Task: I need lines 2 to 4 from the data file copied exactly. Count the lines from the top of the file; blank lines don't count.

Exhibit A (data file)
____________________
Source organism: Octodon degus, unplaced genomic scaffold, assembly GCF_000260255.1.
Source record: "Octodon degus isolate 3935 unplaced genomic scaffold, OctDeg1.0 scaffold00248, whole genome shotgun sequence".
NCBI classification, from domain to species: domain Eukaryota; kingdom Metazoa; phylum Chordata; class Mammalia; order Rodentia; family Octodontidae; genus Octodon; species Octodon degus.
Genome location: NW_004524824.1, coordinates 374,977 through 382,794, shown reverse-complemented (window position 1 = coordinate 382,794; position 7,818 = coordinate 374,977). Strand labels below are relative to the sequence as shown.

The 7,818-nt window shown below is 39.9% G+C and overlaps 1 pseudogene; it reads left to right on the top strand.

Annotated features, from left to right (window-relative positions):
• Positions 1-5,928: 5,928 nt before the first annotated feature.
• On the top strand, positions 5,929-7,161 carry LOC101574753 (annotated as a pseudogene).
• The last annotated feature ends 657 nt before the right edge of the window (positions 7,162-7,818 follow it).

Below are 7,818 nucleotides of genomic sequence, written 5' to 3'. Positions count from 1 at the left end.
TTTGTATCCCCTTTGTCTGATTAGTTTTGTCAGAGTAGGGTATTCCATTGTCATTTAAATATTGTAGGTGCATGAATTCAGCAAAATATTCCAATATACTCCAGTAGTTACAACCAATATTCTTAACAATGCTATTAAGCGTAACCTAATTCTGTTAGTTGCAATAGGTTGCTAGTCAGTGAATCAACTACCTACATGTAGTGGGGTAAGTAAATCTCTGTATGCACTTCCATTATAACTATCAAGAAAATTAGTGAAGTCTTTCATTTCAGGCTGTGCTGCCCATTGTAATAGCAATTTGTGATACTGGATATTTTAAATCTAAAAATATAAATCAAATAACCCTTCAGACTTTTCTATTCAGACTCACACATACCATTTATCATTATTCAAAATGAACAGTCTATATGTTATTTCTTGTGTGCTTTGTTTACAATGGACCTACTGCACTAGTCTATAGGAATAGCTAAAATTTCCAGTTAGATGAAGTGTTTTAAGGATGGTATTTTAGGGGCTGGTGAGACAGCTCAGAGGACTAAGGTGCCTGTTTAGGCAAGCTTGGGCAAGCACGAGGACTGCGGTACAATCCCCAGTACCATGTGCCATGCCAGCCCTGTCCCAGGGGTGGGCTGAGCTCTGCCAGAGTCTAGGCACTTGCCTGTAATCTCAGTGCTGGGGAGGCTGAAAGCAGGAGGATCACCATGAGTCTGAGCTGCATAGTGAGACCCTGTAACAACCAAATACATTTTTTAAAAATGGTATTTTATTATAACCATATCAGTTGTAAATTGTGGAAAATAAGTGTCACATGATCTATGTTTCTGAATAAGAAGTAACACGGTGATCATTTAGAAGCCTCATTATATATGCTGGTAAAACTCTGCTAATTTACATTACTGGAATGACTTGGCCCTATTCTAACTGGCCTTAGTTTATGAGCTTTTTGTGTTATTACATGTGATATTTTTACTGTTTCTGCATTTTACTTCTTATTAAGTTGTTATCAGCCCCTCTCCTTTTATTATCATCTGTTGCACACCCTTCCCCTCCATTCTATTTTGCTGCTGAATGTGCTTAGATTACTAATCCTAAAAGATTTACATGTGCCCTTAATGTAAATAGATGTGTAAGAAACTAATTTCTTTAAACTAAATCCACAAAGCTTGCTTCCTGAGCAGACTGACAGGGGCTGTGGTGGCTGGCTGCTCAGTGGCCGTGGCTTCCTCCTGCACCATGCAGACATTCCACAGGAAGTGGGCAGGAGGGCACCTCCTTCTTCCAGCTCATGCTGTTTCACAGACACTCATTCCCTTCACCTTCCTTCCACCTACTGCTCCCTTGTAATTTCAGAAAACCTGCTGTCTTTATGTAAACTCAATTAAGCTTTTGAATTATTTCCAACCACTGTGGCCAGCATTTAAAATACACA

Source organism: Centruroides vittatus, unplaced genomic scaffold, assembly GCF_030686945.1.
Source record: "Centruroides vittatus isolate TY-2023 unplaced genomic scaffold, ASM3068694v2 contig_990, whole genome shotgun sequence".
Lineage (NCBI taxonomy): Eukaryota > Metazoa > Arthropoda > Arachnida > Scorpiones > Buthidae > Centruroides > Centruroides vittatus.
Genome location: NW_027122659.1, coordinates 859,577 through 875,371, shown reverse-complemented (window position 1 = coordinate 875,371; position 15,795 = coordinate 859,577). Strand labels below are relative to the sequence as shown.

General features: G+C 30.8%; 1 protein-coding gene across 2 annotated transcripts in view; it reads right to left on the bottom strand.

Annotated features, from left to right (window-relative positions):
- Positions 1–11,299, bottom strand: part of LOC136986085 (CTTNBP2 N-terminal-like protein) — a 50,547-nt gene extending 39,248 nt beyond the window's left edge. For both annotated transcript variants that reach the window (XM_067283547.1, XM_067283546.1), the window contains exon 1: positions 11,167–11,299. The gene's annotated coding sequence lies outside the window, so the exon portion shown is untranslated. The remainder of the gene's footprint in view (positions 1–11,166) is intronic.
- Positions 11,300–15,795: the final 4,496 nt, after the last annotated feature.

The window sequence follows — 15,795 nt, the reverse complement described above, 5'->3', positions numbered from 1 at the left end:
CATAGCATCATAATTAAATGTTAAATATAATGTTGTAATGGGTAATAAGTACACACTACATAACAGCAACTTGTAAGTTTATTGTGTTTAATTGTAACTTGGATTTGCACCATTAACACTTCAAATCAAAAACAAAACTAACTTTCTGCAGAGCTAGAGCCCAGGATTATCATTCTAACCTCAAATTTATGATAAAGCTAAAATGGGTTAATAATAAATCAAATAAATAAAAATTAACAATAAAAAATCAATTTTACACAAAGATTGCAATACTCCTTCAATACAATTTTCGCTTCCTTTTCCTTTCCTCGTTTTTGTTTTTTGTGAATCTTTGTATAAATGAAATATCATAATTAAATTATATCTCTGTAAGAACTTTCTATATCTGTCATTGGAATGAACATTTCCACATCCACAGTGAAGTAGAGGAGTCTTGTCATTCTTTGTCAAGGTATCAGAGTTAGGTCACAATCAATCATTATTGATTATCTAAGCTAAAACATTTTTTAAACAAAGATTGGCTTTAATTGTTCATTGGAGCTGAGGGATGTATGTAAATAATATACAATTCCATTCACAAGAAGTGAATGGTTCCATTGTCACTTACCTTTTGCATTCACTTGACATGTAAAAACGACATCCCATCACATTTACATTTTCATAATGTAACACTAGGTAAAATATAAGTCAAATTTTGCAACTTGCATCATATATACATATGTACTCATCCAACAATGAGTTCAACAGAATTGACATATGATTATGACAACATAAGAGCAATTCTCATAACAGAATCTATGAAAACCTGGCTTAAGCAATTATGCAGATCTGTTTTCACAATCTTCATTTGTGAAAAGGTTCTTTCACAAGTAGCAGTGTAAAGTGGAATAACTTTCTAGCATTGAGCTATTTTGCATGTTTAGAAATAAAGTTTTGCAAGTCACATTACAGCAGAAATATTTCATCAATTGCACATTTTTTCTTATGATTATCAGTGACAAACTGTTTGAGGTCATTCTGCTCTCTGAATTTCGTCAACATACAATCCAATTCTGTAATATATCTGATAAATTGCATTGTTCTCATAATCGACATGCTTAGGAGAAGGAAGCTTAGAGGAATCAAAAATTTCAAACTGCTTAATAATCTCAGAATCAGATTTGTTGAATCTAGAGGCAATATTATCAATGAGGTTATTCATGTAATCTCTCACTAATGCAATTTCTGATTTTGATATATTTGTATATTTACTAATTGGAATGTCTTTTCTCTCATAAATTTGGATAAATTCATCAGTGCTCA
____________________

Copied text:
Source record: "Octodon degus isolate 3935 unplaced genomic scaffold, OctDeg1.0 scaffold00248, whole genome shotgun sequence".
NCBI classification, from domain to species: domain Eukaryota; kingdom Metazoa; phylum Chordata; class Mammalia; order Rodentia; family Octodontidae; genus Octodon; species Octodon degus.
Genome location: NW_004524824.1, coordinates 374,977 through 382,794, shown reverse-complemented (window position 1 = coordinate 382,794; position 7,818 = coordinate 374,977). Strand labels below are relative to the sequence as shown.